In May 1917, in the maelstrom of the Russian Revolution, Lenin struck his keynote as follows: “We Bolsheviks must patiently and perseveringly explain our views to the workers and peasants. Each of us must forget our old view of our work, each, without waiting for the arrival of an agitator, a propagandist, a more knowledgeable comrade who will explain everything — each of us must become all in one: agitator, propagandist and Party organiser. That is the only way we can get the people to... think over their experience and really take power into their own hands”.

That politics in Greece may need a good run of “patiently explaining” does not mean that times are dim. However, the rise of the Golden Dawn neo-Nazis may limit the time for “patiently explaining”. They got 7% of the vote in both the May and June elections.

Assessments on the Greek left vary. Some say that the bulk of the Golden Dawn vote is atomised and incoherent protest, and social agitation and action will undercut it. The SEK (Greek group linked to the SWP in Britain) calls for the Greek state to ban Golden Dawn, though the Syriza reformists we discussed with did not. Some anarchists resort to single combat with Golden Dawn over the heads of local communities. In any case, no coherent and united response by the left to Golden Dawn has emerged yet.

When we went to the Trade Union Centre in Thessaloniki, a water worker, Costas, not only answered our questions about water privatisation in Greece, but also asked us a question. Is Thessaloniki as we expected? One of us replies that what we have been told by many people indicates that there is great trouble and suffering behind closed doors, from unemployment and poverty.

Yes, replies Costas. Things look “normal” in and near the city centre. But it is different further out. “People are sleeping in doorways, and sorting through garbage heaps to find something to eat. That didn’t happen before”.

Costas believes that the trade unions in other countries “must inform people that the problem with have in Greece is a problem will will have in every country. It is a system problem. When they are done with us, and with Spain and Italy, they will go on to others, maybe France.

“We have to change the rules where everything is privatised and everything goes to a few people”.

Both Thessaloniki and Athens look at first sight as if they were built in a hurry, by erecting long rows of middle-rise concrete-box-buildings, from about the 1960s, and at the edges sometimes slapdash, though in the centres round patches of Roman, Byzantine, or classical ruins. In and near the city centres, there are some shuttered shops and cafes, and some beggars. But nothing dramatic. The remaining cafes have plenty of people sipping iced coffee through straws, playing backgammon, and chatting. Public transport works, rather better than in England. In the evenings, when cooler temperatures arrive, hundreds of young people sit and stroll round the White Tower in Thessaloniki, chatting and socialising rather than raging or rioting. Superficially, Greece today looks less like a country in the grip of crisis and acute decay than Thatcher’s Britain or Volcker’s and Reagan’s USA did in the early 1980s.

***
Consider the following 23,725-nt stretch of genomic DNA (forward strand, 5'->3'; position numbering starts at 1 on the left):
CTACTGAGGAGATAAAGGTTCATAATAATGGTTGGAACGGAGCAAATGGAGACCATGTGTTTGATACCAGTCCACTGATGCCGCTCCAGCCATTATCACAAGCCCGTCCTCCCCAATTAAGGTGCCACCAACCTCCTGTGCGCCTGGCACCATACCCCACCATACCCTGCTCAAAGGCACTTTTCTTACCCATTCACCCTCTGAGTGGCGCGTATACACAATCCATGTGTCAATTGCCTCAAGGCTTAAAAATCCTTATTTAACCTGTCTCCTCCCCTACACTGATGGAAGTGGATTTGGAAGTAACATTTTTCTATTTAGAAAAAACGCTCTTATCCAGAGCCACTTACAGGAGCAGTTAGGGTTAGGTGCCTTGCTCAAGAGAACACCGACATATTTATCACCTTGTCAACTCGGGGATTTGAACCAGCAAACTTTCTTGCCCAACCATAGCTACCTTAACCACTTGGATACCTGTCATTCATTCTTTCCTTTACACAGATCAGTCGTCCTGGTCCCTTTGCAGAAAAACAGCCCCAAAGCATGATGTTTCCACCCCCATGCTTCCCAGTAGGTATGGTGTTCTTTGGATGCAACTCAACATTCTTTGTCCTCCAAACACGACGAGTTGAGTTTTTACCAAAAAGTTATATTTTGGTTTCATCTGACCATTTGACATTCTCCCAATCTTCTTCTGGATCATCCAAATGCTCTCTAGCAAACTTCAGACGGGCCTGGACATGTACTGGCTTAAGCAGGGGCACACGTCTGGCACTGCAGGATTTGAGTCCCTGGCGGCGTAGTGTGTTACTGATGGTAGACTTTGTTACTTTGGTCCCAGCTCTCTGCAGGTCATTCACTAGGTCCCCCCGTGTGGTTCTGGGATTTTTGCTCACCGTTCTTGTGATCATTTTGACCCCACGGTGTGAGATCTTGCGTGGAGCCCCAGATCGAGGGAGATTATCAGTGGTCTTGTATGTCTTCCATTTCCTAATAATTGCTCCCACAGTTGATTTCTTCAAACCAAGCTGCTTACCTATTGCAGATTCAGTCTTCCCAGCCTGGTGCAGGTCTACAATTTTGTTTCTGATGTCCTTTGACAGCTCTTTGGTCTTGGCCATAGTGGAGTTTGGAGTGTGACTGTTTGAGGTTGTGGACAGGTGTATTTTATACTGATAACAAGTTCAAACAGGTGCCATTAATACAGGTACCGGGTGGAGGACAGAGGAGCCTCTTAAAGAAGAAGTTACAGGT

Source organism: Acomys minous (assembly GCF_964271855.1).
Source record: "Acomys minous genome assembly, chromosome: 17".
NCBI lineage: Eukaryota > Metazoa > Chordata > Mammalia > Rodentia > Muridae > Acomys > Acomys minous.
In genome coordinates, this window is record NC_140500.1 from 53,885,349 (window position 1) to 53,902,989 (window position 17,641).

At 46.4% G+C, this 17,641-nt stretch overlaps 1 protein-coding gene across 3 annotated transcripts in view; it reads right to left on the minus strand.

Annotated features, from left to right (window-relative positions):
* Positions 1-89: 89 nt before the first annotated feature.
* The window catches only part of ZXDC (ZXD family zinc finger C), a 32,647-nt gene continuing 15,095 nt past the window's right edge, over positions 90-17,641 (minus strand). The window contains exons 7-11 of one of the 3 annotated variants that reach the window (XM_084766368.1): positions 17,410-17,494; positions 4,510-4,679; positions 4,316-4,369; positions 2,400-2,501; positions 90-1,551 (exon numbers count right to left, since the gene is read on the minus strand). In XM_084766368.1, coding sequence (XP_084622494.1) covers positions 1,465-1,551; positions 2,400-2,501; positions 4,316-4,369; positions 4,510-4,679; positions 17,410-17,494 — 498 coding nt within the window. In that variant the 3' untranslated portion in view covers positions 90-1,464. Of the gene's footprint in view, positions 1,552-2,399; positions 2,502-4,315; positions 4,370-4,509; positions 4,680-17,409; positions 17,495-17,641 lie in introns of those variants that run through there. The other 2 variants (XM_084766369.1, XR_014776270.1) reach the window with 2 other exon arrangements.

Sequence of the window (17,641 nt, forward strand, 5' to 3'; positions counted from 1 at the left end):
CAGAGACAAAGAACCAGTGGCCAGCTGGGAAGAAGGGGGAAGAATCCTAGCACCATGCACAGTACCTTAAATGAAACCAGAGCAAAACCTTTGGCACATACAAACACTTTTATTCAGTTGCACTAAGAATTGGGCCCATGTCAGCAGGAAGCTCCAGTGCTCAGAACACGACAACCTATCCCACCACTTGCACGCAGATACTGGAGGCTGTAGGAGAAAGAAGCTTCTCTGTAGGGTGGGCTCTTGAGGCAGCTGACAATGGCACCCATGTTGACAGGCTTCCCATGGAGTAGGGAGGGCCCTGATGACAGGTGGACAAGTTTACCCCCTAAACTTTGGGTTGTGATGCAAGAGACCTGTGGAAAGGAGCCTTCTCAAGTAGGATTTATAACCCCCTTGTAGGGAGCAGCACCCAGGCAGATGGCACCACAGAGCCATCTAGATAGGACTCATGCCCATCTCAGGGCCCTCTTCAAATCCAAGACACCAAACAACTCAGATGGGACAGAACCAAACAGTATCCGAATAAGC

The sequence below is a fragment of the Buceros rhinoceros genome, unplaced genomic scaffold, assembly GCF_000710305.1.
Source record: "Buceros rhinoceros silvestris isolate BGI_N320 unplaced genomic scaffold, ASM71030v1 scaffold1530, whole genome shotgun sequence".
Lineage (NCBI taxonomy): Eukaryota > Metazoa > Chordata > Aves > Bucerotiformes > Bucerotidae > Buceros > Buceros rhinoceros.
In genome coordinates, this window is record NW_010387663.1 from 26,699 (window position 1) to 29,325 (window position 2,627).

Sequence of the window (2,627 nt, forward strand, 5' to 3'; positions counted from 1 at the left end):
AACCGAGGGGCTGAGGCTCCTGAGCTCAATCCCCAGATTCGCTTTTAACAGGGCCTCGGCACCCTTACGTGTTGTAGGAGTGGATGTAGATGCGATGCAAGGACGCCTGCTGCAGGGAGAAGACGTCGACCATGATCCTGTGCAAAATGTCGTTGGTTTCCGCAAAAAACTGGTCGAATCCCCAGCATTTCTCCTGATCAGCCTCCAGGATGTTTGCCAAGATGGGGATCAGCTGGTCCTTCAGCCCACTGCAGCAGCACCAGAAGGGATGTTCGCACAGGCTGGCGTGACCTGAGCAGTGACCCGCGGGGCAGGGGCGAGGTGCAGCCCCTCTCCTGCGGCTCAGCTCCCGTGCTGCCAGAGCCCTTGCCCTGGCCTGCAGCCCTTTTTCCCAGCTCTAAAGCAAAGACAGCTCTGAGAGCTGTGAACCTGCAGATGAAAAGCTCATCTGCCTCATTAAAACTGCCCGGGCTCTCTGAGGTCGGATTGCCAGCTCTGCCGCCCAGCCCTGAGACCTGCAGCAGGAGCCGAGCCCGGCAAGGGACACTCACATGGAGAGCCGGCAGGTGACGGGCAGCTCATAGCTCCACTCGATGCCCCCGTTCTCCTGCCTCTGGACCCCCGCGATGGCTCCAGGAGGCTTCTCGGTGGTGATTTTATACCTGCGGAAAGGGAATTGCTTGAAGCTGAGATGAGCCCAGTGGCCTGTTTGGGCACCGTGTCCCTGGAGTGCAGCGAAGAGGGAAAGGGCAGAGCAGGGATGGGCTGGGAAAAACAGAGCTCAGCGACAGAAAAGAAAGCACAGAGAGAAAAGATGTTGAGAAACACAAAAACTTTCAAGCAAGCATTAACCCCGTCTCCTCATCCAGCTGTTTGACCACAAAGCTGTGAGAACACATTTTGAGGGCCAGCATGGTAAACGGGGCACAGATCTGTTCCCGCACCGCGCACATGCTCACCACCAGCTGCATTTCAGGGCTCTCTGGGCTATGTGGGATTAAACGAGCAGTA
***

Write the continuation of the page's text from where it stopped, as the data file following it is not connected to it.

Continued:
There are political posters on the walls, but not a huge number. As in France, for example, graffiti on walls are more common than in England, but mostly not political. In a week we saw only one public street paper sale or stall by the left, an ineffectual group of KKE youth trying to sell Rizopastis. The main papers of the left — Syriza’s Avgi and Epohi, the KKE’s Rizopastis, and Prin (from the New Left Current, the biggest group in Antarsya) sell mainly through newspaper kiosks and newsagents. (Unlike in Britain, a law obliges the wholesalers to supply all papers above a certain print-run, without discrimination against the left). The cities do not look like Lisbon or Oporto in 1974-6.

But to be suffering, outraged, thoughtful, rebel-minded, does not necessarily mean to parade the streets looking “abnormal”, with a rictus of rage always on your face, or ostentatiously in rags.

Yanis Varoufakis, Greece’s best-known economist, says that now: “Greeks are in a catatonic state one moment, in a state of rage another”. What looks “catatonic” to professor Varoufakis may be, in real life, people thinking things through.

• Many other reports from Greece will be posted as we type them up here